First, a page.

To me the last year of success amongst UK Hip hop and UK Grime (or UK ‘Rap’) has been something I’ve anticipated for the last 10 years. Throughout most of the noughties, UK ‘Rap’ on a commercial/chart level consisted of the likes of Big Brovaz sampling classic english musicals or Blazin Squad butchering US hip hop classics, not to mention the ‘ferocity’ of Mis-teeq showing the world how us British folk rap.
This blurred however the true UK hip hop music, which could be heard from the likes of pirate station Itch FM and weekly event Kung Fu; where I looked up to underground acts like Skinnyman and Taskforce. Alas, despite it’s massive underground following, ‘British made’ Hip Hop was never able to cement a strong reputation amongst the wider audience (especially outside of major cities) which led to labels playing safe and going with ‘plastic’ (or put simply, marketable) acts in expense of more edgy sounding politically charged material .
Around 2003 I went to see Pro Green (a friend of a friend who’d recently changed his name from ‘Oh-Z’) battle at the Jumpoff which was then at the Scala, Kings Cross. He was featured in this 2004 BBC entertainment news report, which has plenty of predictable 8 mile comparisons but makes for nostalgic reading 6 years later. It also adds context to his recent no. 3 chart success and despite having a commercial sound, ‘I need you tonight’ is a good track so you cant hate but congratulate the guy.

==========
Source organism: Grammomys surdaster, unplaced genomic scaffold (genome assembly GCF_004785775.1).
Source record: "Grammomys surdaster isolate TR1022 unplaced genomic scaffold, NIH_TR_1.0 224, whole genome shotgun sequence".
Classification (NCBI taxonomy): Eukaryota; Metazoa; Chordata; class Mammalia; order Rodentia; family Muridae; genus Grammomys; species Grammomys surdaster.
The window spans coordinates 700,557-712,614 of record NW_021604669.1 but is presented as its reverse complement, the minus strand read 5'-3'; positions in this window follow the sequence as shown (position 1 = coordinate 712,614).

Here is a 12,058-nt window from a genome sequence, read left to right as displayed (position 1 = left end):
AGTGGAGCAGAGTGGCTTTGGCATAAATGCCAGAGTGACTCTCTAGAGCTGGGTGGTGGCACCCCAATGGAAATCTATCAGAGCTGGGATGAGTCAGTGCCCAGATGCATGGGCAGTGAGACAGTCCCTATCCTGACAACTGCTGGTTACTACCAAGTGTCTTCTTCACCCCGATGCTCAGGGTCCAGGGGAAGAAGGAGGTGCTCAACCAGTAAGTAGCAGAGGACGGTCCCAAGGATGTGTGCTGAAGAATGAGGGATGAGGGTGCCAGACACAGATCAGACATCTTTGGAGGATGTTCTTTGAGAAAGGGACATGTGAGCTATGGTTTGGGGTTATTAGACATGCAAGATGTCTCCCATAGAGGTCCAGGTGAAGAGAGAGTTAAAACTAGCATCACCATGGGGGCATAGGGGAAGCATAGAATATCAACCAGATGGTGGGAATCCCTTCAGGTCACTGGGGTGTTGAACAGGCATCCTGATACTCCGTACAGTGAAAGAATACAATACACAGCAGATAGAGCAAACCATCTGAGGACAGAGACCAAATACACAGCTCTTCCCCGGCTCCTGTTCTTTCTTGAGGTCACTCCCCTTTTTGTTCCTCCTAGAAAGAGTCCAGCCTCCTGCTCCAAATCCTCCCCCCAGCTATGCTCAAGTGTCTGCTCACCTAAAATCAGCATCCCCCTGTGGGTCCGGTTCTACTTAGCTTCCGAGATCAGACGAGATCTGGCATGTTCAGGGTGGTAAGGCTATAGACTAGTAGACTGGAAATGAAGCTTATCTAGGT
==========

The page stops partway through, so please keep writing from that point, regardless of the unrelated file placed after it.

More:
Hitting no. 4 in the charts and #1 in the album charts is Plan B with a heavily contrasted sound to his pre-debut album which initially seemed struck me as an acoustic Hackney fusion of Eminem and NYC horror core legend Necro. It seems the tables have now turned as (I suspect under major label influence, and as a result of major UK movie appearences ) he’s hit the top spot with a sound more akin to Amy Winehouse, as part of a concept album about his fictional character ‘Stickland Banks’ being sent to prison for a crime he didn’t commit. To be fair, singing isn’t new to Plan B but I do have reservations with the BBC labelling him a rapper when on the whole he doesn’t rap.
From an objective point of view however, even if Prof Green needs to rap over a 1987 sample of INXS, and singing is in fact the plan b for Plan B, it does shed some more light to the platform that is our underground. Especially when a genuine London hip hop act it rises from the obscurity and exceeds 1st week sales of Kelis, who with David Guetta came in at #5 with the smash Acapella, which I reckon will become one of the biggest R&B tracks of 2010.